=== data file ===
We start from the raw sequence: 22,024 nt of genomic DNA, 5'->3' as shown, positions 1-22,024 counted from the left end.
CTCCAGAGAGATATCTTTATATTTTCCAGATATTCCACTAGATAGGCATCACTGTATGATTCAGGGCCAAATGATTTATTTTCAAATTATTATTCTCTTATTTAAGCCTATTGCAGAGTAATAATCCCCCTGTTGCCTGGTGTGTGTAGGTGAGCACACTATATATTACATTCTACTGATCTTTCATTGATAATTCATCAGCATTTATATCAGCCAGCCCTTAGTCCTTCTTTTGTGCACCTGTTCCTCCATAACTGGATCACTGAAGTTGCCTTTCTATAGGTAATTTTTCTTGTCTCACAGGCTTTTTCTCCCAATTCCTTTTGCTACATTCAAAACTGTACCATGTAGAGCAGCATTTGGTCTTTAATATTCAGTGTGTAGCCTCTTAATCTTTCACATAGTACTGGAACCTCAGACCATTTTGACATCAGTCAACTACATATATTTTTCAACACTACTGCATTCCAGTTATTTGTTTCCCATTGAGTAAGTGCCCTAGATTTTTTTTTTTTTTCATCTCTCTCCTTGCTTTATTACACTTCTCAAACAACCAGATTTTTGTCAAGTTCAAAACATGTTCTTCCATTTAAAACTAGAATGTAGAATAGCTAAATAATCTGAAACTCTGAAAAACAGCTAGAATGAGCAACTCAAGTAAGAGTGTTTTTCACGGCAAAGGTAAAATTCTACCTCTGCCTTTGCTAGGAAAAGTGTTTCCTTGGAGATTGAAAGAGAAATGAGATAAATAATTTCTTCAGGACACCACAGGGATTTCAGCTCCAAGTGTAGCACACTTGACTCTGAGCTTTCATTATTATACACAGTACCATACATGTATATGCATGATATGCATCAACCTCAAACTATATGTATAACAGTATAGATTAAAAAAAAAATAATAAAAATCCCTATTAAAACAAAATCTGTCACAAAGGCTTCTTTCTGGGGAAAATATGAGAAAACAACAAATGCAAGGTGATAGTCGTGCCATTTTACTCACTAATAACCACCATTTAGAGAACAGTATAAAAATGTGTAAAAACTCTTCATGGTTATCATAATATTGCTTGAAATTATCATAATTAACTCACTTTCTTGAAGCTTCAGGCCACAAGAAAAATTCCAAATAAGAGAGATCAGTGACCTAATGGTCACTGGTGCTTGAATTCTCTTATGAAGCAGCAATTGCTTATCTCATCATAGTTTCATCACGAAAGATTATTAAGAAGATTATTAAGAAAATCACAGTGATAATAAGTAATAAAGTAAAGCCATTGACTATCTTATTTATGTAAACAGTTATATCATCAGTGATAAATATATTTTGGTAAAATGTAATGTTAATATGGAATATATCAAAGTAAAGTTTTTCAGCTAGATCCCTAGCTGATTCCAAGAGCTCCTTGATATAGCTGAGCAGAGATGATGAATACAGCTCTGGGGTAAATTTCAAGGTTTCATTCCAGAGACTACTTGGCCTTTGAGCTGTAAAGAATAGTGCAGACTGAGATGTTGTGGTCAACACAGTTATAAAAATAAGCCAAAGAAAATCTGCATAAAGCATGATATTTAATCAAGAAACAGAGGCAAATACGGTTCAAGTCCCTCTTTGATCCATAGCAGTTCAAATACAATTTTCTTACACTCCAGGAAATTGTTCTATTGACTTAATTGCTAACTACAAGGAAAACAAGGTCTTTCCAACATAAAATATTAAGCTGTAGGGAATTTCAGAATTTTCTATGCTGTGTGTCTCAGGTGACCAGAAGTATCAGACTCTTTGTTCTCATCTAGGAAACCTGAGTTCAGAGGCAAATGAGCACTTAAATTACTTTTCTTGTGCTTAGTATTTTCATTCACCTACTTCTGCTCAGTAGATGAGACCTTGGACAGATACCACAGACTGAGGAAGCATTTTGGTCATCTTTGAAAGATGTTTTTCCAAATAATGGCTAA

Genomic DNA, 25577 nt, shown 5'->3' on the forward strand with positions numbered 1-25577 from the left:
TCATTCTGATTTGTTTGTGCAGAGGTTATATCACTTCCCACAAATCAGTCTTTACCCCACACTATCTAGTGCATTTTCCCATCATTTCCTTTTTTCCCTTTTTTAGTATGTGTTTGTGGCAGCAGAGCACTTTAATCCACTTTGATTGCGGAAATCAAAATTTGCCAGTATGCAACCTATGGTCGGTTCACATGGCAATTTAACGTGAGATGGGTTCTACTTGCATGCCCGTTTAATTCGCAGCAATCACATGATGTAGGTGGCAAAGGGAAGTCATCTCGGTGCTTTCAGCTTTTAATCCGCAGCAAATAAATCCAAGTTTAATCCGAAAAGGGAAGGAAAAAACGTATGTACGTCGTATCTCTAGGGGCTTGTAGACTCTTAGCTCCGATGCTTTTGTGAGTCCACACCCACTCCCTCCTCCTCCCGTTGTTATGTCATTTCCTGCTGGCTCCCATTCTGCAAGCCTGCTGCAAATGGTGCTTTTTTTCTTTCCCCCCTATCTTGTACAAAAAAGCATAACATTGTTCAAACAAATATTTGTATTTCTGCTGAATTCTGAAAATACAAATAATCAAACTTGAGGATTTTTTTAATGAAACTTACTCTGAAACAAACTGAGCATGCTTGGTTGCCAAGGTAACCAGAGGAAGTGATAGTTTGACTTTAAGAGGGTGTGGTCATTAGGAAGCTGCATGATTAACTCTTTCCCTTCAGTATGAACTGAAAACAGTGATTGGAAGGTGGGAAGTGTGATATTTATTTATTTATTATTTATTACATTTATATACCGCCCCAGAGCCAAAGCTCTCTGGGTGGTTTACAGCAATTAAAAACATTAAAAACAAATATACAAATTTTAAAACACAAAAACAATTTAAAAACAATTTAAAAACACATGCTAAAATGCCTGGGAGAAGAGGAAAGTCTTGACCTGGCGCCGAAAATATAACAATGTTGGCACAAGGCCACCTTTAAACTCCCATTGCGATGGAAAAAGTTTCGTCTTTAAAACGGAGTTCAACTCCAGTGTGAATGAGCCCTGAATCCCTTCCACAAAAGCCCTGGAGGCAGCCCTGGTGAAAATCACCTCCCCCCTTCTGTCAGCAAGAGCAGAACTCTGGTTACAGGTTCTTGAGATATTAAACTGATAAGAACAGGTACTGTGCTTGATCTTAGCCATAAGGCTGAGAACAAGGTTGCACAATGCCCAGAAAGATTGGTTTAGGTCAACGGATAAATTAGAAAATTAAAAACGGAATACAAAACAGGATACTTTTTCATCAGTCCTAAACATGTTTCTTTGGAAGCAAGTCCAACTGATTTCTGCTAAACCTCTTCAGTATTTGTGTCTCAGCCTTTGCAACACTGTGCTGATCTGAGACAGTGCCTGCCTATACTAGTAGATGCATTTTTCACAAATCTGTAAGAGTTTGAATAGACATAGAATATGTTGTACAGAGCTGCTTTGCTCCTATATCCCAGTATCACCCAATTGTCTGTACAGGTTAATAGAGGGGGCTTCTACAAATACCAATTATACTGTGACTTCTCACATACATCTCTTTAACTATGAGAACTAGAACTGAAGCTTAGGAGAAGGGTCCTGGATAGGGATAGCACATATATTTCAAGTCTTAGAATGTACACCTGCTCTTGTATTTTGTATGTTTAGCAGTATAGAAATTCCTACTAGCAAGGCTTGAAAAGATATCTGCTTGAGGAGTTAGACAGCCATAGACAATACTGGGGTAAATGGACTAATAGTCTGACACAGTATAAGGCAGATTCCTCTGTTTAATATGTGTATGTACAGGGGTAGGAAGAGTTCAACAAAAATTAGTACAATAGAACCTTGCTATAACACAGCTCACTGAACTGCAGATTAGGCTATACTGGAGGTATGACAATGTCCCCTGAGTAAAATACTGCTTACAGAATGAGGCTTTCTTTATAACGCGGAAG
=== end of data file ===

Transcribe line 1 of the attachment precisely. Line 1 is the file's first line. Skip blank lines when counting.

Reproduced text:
We start from the raw sequence: 22,024 nt of genomic DNA, 5'->3' as shown, positions 1-22,024 counted from the left end.